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Project information

Art therapy for ill children in hospital

To fund professional art psychotherapy for children/young people with chronic or life-limiting illness. Art therapy is an extremely effective way to deal with many issues from physical pain to emotional distress. The project also includes research in GNCH’s award-winning Rheumatology unit.

18 months

Charity information: The Teapot Trust

The Teapot Trust logo
  • Need


    Children in hospital who are receiving treatment for chronic conditions usually have accompanying emotional and physical challenges. They may experience feelings of anger and frustration; anxiety over the future; loss of self-esteem; have body image issues and suffer difficulties with communication and social skills. The entire family is also affected, causing additional stress and distress in the home environment.


    Teapot Trust was founded to fight inequality in psychological support for chronically ill children/young people. We provide art therapy in hospitals as the process of creating art can help children cope with situations beyond their control. We help children develop and achieve skills to cope with their condition into adulthood; and through art communicate, feelings, hopes and fears for which they cannot find words.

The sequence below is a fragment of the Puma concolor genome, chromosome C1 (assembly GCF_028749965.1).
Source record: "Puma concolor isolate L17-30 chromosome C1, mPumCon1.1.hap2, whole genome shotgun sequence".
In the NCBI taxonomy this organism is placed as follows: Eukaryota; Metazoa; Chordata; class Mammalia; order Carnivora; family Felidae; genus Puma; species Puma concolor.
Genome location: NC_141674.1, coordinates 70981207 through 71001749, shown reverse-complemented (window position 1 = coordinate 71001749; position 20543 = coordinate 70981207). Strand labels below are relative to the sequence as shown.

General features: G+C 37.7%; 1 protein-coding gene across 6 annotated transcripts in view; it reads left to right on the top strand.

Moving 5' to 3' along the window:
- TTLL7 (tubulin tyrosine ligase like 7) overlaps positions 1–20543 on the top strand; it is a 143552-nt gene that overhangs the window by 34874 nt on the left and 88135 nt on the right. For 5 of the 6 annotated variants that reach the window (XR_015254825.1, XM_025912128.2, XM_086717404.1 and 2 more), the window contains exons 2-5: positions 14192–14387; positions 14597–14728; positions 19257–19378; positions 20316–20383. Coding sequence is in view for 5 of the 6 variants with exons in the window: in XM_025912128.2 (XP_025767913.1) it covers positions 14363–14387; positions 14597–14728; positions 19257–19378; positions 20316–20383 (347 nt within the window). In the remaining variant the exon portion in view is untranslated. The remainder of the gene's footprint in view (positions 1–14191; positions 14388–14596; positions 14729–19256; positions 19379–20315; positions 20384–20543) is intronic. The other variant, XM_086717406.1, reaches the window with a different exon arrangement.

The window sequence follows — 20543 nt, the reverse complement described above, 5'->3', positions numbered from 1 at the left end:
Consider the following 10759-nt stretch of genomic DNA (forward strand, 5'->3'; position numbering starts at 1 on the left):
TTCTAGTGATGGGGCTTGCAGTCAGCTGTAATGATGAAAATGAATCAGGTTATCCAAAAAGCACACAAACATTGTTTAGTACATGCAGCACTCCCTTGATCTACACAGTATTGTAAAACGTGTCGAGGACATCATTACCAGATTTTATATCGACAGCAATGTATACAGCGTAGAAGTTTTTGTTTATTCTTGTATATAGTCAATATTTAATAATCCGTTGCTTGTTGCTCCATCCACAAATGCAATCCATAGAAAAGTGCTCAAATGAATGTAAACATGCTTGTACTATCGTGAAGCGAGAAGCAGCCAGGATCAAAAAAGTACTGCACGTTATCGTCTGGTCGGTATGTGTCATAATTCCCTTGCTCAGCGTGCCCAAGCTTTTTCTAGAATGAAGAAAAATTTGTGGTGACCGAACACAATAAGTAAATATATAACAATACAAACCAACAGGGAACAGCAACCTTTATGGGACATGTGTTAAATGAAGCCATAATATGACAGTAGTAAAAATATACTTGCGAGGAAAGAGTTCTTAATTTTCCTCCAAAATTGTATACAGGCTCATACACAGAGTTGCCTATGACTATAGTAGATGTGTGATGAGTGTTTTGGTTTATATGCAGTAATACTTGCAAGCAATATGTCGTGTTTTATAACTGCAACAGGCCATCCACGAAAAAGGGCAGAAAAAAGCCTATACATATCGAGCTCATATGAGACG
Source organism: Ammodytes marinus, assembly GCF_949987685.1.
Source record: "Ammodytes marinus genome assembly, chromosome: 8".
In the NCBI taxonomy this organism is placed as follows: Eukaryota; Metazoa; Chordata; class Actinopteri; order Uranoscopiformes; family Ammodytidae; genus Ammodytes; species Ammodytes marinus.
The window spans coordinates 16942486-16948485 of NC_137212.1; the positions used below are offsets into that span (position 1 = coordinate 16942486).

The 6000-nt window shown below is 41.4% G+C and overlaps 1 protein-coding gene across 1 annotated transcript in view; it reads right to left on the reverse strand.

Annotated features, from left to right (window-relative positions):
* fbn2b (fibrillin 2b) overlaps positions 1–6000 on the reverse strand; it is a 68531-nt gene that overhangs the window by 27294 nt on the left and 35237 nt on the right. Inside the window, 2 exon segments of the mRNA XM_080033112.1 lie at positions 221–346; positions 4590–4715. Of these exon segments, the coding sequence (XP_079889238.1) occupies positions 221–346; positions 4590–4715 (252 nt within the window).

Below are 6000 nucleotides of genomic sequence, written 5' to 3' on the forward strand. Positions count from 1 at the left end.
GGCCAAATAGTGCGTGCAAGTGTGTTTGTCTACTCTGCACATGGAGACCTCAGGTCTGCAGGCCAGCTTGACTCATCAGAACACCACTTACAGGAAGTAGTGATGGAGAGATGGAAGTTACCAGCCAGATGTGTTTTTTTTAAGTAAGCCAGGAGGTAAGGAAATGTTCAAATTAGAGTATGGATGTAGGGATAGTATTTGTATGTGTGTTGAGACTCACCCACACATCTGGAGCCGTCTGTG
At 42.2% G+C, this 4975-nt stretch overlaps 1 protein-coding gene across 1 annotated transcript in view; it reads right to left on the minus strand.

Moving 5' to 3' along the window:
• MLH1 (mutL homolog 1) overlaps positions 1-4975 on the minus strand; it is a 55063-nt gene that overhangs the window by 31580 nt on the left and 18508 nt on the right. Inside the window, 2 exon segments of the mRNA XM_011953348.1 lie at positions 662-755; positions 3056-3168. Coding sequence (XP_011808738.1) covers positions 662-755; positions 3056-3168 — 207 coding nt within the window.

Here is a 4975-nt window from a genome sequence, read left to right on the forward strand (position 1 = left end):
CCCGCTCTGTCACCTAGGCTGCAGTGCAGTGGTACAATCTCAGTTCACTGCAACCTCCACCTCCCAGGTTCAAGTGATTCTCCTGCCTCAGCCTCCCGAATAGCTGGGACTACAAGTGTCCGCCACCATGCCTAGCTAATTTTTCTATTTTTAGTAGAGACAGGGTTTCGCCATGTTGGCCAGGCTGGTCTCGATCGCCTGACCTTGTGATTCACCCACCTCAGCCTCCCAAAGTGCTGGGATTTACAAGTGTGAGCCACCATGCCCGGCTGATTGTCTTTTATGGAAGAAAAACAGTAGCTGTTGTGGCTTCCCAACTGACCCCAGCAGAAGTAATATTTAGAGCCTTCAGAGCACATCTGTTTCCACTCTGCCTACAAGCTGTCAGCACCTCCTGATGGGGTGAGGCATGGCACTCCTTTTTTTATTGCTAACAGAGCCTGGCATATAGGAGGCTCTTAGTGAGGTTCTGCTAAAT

• Aims

    Aim 1

    To make a difference to the lives of young people with chronic illness who attend GNCH


    » Provide one day a week art therapy service in the Bridges School at GNCH

    What success will look like

    The service impact will be measured through NHS formal feedback and evaluation and softer feedback through case studies, vignettes/testimonials.

    Aim 2

    Delivering research measuring the impact of art therapy on children with rheumatological diseases


    » Provide one day a week art therapy service in the rheumatology unit at Great North Children’s Hospital

    What success will look like

    The research assessment will have its own strict methodology to measure success and should
    lead to a wider research programme in other art therapy services.

  • Impact


    Art therapy will support children/young people and help stop the cycle whereby poor mental health early in life has a significant impact on psychosocial development and can lead to long-term adult mental health difficulties, lower educational attainment and earnings.
    The assessment programme will have its own rigorous progress tracking methodology including the publication of the review, and the development of a “Logic Model” for further, future essential research.


    The main risk is the sustainability of the project as we receive no NHS or statutory funding. However, we have a solid fundraising plan for Newcastle and have identified a raft of trusts and foundations to apply to in the future. We have a strong communications plan including a service launch inviting the local community and key donors and partners, and an interview by a local TV broadcaster. In addition, The People’s Postcode Trust are extremely pro-active in promoting services they support.